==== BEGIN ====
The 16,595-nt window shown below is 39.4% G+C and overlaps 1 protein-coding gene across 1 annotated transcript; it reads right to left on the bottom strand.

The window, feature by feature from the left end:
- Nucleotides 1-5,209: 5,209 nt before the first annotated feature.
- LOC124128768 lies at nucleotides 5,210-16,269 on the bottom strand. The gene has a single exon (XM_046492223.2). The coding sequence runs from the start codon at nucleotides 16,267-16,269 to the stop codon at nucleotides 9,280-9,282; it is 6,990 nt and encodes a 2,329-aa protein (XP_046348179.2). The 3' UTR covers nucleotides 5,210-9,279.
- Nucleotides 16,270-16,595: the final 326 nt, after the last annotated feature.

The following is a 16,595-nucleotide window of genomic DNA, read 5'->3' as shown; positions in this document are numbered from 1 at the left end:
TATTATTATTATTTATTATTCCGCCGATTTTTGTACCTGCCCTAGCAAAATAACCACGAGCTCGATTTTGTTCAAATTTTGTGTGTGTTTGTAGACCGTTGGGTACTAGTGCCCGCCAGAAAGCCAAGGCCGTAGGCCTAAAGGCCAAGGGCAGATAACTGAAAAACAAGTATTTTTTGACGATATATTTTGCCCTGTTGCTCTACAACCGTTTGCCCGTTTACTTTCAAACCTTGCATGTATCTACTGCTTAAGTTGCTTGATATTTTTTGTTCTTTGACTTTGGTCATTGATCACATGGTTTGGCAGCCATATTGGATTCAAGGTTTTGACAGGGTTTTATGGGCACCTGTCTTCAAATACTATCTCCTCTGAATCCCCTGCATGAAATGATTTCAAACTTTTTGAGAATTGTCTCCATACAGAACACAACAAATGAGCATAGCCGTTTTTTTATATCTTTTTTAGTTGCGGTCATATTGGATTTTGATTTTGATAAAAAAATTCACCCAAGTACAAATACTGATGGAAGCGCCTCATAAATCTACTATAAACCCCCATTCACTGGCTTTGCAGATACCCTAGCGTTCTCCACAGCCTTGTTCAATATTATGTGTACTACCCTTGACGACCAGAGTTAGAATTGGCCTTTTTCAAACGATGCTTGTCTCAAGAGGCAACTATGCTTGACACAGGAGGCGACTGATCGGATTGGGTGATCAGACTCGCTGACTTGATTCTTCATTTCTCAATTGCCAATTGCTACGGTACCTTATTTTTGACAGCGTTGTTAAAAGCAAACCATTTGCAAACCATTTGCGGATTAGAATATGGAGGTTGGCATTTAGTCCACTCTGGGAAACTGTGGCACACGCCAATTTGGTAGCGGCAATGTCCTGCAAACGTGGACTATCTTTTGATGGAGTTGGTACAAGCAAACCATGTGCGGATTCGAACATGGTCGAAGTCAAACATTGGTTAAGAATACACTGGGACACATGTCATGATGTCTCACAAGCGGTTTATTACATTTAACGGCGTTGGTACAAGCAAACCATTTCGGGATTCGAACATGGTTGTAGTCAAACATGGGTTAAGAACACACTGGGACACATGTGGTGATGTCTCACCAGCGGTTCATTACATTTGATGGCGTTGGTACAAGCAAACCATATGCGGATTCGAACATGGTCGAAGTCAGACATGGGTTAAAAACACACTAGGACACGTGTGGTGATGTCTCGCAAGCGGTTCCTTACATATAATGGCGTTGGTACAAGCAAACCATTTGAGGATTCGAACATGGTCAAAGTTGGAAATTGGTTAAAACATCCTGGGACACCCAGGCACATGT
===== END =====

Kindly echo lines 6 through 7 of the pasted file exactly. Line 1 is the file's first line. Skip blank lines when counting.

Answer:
The following is a 16,595-nucleotide window of genomic DNA, read 5'->3' as shown; positions in this document are numbered from 1 at the left end:
TATTATTATTATTTATTATTCCGCCGATTTTTGTACCTGCCCTAGCAAAATAACCACGAGCTCGATTTTGTTCAAATTTTGTGTGTGTTTGTAGACCGTTGGGTACTAGTGCCCGCCAGAAAGCCAAGGCCGTAGGCCTAAAGGCCAAGGGCAGATAACTGAAAAACAAGTATTTTTTGACGATATATTTTGCCCTGTTGCTCTACAACCGTTTGCCCGTTTACTTTCAAACCTTGCATGTATCTACTGCTTAAGTTGCTTGATATTTTTTGTTCTTTGACTTTGGTCATTGATCACATGGTTTGGCAGCCATATTGGATTCAAGGTTTTGACAGGGTTTTATGGGCACCTGTCTTCAAATACTATCTCCTCTGAATCCCCTGCATGAAATGATTTCAAACTTTTTGAGAATTGTCTCCATACAGAACACAACAAATGAGCATAGCCGTTTTTTTATATCTTTTTTAGTTGCGGTCATATTGGATTTTGATTTTGATAAAAAAATTCACCCAAGTACAAATACTGATGGAAGCGCCTCATAAATCTACTATAAACCCCCATTCACTGGCTTTGCAGATACCCTAGCGTTCTCCACAGCCTTGTTCAATATTATGTGTACTACCCTTGACGACCAGAGTTAGAATTGGCCTTTTTCAAACGATGCTTGTCTCAAGAGGCAACTATGCTTGACACAGGAGGCGACTGATCGGATTGGGTGATCAGACTCGCTGACTTGATTCTTCATTTCTCAATTGCCAATTGCTACGGTACCTTATTTTTGACAGCGTTGTTAAAAGCAAACCATTTGCAAACCATTTGCGGATTAGAATATGGAGGTTGGCATTTAGTCCACTCTGGGAAACTGTGGCACACGCCAATTTGGTAGCGGCAATGTCCTGCAAACGTGGACTATCTTTTGATGGAGTTGGTACAAGCAAACCATGTGCGGATTCGAACATGGTCGAAGTCAAACATTGGTTAAGAATACACTGGGACACATGTCATGATGTCTCACAAGCGGTTTATTACATTTAACGGCGTTGGTACAAGCAAACCATTTCGGGATTCGAACATGGTTGTAGTCAAACATGGGTTAAGAACACACTGGGACACATGTGGTGATGTCTCACCAGCGGTTCATTACATTTGATGGCGTTGGTACAAGCAAACCATATGCGGATTCGAACATGGTCGAAGTCAGACATGGGTTAAAAACACACTAGGACACGTGTGGTGATGTCTCGCAAGCGGTTCCTTACATATAATGGCGTTGGTACAAGCAAACCATTTGAGGATTCGAACATGGTCAAAGTTGGAAATTGGTTAAAACATCCTGGGACACCCAGGCACATGT